For enterprise security executives aiming to align their operations with information technology needs and business budgets, systems that can run on wire, fiber, radio and Ethernet save installation expenses as well as provide more flexibility.
That’s the lesson of an integrated life safety system at Cornell University.
The 745-acre, 240-building Ithaca, N.Y., campus of Cornell University has become a safer place with an upgraded fire alarm monitoring system that pinpoints information from more than 30,000 points (smoke alarms, heat detectors, etc.). The university’s new Digitize (Lake Hopatcong, N.J.) System 3505 alarm monitoring system identifies and provides details on the alarm source (for example, smoke alarm, building 123, first floor hallway by Room 230). As part of the upgrade, the 10-year-old system was replaced. The older system simply monitored reverse polarity alarms that only identified the building where the alarm originated.
“We had come to the end of life for the old system,“ said Terry Freund, program manager, fire management systems. “We had upgraded it one time before, but the technology available today is significantly enhanced compared to the previous upgrade.”
With the new system, alarm points are sent to Digitize’s Computer Graphics Response and Management System (CGRMS) program for more detailed alarm monitoring and graphic display. A central PC console in the campus’s 911 center will receive detailed alarm information.
Source detailsThe System 3505 receives alarms and trouble signals from various manufacturers’ fire alarm control panels via Digitize’s Muxpad II. It interprets the signals from the panels and transmits them to the System 3505. The supervised RS-485 signals are multiplexed over telephone wires. A supervisory alarm reports a malfunction, such as a faulty control valve on a sprinkler system or a failed power supply on a smoke detector. A full-blown alarm initiates a response by the Ithaca Fire Department and Cornell campus police. These alarms are also transmitted to alphanumeric pagers worn by key responders. A typical building contains between 200-900 alarm points.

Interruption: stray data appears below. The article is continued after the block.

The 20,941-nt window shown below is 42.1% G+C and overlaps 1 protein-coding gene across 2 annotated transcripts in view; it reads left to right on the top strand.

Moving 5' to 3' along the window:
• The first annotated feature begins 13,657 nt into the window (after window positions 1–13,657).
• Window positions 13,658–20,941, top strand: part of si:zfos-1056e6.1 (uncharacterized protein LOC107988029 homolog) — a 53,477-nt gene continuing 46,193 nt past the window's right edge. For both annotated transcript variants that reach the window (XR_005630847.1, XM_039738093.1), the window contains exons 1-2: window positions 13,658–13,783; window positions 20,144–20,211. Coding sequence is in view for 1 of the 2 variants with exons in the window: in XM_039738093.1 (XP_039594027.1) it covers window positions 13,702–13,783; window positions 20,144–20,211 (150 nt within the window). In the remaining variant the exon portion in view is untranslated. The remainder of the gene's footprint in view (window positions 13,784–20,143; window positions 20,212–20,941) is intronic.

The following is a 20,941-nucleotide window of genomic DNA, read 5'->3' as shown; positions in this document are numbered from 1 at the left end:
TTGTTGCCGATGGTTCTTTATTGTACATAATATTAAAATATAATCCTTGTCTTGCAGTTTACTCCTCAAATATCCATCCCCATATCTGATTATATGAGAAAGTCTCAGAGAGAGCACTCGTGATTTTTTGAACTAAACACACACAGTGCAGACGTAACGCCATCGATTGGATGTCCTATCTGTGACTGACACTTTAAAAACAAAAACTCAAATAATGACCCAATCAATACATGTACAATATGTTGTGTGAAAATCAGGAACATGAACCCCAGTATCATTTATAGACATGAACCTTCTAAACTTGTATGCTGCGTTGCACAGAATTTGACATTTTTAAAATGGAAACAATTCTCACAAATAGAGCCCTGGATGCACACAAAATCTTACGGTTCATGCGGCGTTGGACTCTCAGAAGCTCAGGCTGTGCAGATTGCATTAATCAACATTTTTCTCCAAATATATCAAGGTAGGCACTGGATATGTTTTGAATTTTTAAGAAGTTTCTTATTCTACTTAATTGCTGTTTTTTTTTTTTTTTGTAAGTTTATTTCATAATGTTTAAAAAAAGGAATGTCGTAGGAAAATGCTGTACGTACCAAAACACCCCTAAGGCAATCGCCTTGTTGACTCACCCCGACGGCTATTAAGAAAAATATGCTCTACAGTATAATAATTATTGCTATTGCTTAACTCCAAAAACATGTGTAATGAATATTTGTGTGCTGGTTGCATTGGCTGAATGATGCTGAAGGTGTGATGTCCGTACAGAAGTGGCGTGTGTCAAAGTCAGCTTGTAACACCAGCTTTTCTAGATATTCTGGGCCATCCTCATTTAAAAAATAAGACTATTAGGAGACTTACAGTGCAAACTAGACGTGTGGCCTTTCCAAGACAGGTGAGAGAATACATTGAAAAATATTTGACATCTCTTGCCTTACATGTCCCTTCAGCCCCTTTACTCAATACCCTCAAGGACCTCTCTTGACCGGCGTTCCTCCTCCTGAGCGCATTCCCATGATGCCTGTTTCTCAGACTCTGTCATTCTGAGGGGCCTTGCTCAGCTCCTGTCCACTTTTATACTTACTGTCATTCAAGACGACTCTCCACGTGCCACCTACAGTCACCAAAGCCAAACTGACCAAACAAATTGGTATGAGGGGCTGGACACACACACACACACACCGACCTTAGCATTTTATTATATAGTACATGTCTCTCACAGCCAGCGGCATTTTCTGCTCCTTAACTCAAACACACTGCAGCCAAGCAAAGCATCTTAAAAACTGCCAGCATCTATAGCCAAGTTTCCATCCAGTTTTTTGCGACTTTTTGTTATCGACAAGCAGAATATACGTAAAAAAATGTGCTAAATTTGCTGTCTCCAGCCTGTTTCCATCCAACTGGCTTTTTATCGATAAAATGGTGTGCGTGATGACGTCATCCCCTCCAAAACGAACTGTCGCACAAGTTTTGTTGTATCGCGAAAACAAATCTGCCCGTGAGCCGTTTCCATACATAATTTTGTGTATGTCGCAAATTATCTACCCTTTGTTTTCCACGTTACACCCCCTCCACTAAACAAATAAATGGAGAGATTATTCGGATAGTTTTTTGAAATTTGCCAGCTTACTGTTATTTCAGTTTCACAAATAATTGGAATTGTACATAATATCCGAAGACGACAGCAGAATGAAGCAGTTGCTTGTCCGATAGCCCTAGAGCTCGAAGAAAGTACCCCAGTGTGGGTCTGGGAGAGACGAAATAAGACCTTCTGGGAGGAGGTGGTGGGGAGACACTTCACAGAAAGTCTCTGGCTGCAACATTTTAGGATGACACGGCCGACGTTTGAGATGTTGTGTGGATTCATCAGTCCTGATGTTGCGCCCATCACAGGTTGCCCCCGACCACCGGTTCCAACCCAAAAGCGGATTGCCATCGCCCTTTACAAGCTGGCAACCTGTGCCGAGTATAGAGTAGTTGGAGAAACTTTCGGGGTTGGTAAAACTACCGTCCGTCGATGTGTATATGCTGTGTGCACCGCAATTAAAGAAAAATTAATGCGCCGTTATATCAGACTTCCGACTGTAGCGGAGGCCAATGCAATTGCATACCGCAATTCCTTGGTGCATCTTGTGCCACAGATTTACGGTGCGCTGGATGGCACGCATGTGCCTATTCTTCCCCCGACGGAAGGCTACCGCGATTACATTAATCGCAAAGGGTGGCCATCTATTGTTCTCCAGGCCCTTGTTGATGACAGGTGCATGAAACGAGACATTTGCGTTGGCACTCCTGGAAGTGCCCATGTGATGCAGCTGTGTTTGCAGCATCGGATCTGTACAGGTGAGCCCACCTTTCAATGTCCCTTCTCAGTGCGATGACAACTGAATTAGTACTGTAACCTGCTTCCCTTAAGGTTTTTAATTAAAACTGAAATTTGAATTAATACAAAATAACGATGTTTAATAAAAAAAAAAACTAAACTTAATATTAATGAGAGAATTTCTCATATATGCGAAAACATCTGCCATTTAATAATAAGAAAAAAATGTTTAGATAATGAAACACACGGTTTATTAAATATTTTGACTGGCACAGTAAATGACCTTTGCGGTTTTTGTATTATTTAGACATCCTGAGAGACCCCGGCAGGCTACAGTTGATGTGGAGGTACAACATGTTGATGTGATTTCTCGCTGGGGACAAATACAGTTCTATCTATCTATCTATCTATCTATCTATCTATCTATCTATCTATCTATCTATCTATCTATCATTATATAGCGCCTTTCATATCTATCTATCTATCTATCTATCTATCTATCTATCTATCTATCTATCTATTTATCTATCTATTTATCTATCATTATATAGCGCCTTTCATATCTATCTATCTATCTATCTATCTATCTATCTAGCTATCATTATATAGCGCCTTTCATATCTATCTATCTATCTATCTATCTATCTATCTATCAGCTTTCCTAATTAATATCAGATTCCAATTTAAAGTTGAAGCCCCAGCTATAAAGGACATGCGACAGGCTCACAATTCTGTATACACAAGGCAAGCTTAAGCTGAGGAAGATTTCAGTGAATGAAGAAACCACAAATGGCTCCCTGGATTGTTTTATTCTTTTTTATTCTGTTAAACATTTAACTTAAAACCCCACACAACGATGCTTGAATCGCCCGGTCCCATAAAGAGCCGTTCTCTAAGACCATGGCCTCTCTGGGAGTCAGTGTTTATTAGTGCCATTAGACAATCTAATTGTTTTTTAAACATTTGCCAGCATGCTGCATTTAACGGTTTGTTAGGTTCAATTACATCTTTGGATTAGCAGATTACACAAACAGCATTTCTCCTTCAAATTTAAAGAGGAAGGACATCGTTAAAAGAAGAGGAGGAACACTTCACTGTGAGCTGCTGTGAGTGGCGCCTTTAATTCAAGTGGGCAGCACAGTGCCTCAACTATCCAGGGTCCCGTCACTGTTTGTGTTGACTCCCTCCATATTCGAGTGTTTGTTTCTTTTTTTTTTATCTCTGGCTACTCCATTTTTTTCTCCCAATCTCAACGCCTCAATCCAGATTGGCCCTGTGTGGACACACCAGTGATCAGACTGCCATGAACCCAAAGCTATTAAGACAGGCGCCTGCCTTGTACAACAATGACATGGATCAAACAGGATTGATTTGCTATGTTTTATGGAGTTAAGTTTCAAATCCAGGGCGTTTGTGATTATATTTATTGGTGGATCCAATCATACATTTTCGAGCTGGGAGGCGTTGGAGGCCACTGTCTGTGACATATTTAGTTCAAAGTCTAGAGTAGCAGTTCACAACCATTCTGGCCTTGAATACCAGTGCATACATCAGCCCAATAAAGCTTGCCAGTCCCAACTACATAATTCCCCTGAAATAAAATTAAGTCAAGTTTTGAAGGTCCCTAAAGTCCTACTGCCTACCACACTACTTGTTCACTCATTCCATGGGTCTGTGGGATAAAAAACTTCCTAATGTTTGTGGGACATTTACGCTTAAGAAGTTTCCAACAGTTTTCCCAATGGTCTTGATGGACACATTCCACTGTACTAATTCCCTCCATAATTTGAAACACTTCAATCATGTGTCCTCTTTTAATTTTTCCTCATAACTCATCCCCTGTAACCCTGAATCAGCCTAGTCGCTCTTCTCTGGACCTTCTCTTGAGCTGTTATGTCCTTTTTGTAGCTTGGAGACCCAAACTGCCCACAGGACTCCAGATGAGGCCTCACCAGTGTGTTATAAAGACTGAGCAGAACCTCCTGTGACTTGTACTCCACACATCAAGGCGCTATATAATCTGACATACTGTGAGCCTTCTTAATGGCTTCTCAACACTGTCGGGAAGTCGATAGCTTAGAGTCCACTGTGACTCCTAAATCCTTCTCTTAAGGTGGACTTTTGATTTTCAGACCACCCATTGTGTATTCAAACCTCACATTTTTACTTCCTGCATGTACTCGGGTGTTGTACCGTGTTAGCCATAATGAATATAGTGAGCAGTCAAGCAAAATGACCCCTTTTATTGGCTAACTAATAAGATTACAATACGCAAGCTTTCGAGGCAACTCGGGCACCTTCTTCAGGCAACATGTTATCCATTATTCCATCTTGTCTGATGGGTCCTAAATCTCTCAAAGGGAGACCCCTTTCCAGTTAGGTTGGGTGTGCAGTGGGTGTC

In addition, Cornell was able to use the existing wiring, previously used for reverse polarity, to obtain all the addressable alarm information, including the actual panel text message. This helped expedite the process and reduce cost, since Cornell did not have to change to more expensive “data lines.”
“This new system allows us to know point to point hazards – device by device and I can identify definitive information about the device,” commented Freund.
The CGRMS computer terminal displays a map of the particular building, pinpointing the trouble spot and alarm conditions. An icon depicts the type of alarm and CGRMS provides details about that alarm point, such as action to take, whom to notify, time of response and conditions that responders might expect to find. The final campus-wide system will have three CGRMS workstations networked via Cornell’s LAN (local area network).
Safety and compatibilityAs part of the new system, Cornell added new point-specific fire alarm control panels to existing buildings. The 3505 functions with all of Cornell’s panels from various vendors. “Compatibility with various fire panel vendors is the key,” added Freund, who also likes the detailed, graphic alarm point information the system provides.
Freund said the life safety upgrade is all part of a plan to take the fire alarm system already in place for security via the university police.
While the Cornell installation uses existing hardwire communication, some college, university and medical campuses are running similar systems over Ethernet, radio and fiber networks.